Dear Chairman Grassley and Ranking Member Feinstein,
The U.S. Chamber of Commerce opposes S. 3214, the No Oil Producing and Exporting Cartels Act (NOPEC), which would amend the Sherman Act to waive sovereign immunity defenses that might otherwise be used to defend against antitrust claims brought before the United States courts.
The U.S. Chamber is unalterably opposed to anti-competitive conduct in commercial markets by foreign states and their agents.
However, S. 3214 ignores the legal and policy complexities at play when a nation-state engages in or directs commercial conduct. Antitrust cases involving nation-state commercial activity can already be brought under existing law and the proposed legislation would prohibit the courts from carefully evaluating sovereign immunity claims.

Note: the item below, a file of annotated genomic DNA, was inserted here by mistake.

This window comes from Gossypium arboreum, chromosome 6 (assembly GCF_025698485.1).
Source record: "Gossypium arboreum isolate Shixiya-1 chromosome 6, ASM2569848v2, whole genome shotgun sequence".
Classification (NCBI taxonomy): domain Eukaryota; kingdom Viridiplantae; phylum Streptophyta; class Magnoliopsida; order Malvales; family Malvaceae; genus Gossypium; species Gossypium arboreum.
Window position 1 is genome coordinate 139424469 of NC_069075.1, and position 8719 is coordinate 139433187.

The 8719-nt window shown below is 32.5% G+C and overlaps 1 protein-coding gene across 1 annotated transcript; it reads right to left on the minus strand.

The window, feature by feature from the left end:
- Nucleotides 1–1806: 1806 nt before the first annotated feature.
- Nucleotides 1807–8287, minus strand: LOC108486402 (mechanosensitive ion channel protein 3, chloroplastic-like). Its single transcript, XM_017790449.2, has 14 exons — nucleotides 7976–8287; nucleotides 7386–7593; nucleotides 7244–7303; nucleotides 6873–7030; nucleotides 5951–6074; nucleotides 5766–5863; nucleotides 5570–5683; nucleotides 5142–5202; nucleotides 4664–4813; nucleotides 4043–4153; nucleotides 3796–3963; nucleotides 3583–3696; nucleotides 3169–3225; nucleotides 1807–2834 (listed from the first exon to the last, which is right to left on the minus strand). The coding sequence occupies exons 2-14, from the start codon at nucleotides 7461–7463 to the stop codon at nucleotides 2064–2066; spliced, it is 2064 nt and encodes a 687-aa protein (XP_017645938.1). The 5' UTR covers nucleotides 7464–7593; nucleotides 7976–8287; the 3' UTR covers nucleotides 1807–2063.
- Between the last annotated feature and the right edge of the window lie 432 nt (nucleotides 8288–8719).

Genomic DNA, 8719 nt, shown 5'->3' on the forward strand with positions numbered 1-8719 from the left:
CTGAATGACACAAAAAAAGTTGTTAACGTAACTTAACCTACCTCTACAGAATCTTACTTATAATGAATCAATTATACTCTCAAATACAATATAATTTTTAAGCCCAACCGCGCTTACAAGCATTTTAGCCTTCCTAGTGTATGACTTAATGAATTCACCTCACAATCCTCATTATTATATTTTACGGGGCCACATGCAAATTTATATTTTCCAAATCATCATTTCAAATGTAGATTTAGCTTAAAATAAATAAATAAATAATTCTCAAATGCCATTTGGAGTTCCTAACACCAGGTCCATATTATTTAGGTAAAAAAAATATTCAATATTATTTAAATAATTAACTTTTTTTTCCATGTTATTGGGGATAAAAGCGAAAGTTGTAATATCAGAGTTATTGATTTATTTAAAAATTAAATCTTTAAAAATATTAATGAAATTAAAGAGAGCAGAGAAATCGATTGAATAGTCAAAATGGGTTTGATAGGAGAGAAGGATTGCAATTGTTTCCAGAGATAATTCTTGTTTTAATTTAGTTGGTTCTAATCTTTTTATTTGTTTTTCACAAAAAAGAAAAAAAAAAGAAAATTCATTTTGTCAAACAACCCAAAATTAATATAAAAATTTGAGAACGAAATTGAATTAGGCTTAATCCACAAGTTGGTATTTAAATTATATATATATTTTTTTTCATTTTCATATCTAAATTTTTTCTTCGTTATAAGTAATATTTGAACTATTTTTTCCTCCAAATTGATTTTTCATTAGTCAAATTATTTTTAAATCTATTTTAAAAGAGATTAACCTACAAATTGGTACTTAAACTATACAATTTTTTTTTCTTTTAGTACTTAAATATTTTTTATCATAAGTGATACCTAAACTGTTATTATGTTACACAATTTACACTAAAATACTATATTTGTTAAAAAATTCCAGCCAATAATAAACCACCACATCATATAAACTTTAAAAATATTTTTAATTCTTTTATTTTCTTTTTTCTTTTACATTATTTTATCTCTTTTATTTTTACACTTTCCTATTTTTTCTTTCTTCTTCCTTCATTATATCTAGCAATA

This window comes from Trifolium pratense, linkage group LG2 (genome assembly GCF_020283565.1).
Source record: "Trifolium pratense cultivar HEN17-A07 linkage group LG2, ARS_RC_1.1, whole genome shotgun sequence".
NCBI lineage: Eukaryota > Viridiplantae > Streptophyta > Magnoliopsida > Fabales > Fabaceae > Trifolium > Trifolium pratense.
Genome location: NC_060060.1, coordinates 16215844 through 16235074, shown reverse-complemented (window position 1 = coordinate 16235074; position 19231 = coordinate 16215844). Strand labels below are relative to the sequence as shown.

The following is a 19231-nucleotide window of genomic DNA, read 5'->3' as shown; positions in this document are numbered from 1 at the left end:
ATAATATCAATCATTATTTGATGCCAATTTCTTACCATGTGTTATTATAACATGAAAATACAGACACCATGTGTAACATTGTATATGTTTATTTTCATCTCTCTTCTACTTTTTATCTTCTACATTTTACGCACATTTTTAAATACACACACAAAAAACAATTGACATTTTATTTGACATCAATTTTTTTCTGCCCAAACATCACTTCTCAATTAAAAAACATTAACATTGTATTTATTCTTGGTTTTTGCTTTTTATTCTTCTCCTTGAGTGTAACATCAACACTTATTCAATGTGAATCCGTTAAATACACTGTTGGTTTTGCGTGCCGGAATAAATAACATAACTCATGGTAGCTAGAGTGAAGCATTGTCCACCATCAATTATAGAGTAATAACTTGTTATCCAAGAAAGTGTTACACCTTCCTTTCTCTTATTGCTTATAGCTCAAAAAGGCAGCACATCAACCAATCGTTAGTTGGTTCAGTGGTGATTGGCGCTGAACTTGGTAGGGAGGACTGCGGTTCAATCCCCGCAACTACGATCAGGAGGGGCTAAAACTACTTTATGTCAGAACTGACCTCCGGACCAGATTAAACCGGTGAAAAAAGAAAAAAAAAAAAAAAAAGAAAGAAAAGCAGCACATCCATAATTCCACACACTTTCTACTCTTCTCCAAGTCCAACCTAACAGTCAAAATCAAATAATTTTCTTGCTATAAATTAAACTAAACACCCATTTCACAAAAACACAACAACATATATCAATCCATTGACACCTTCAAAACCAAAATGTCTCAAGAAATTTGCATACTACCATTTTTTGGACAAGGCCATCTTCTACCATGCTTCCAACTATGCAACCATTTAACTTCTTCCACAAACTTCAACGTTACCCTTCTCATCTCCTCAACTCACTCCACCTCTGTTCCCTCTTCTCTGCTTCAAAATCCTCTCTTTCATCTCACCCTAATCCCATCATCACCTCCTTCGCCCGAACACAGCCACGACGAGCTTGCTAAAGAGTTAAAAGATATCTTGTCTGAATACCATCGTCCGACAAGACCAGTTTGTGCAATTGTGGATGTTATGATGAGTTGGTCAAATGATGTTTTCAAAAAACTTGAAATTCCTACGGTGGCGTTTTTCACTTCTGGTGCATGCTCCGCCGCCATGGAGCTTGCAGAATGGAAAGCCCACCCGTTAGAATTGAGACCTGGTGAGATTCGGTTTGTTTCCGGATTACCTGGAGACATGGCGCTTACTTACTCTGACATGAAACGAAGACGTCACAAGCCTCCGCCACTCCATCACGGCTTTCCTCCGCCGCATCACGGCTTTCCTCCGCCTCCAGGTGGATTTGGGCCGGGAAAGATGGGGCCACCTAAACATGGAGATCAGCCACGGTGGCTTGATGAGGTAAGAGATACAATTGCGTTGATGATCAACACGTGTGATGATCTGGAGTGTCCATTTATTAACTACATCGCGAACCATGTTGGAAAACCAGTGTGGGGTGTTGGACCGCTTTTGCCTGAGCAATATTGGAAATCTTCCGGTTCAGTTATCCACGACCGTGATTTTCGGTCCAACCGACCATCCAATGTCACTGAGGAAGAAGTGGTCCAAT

Although S. 3214 is intended to be limited to restraint of trade in oil, natural gas or petroleum products, the Committee should be wary of the precedent it could create. Once sovereign immunity has been eliminated for one action of a state or its agents, it can be eliminated for all state actions and the actions of agents of the state.
Under reciprocal legal regimes the United States and its agents throughout the world could be tried before foreign courts – perhaps including the military – for any activity that the foreign state wishes to make an offense.
Moreover, this legislation overlooks that American industry has led the United States to becoming the leading global energy producer again, which has not only increased geopolitical leverage across the globe, but has also provided greater insulation against price swings at home.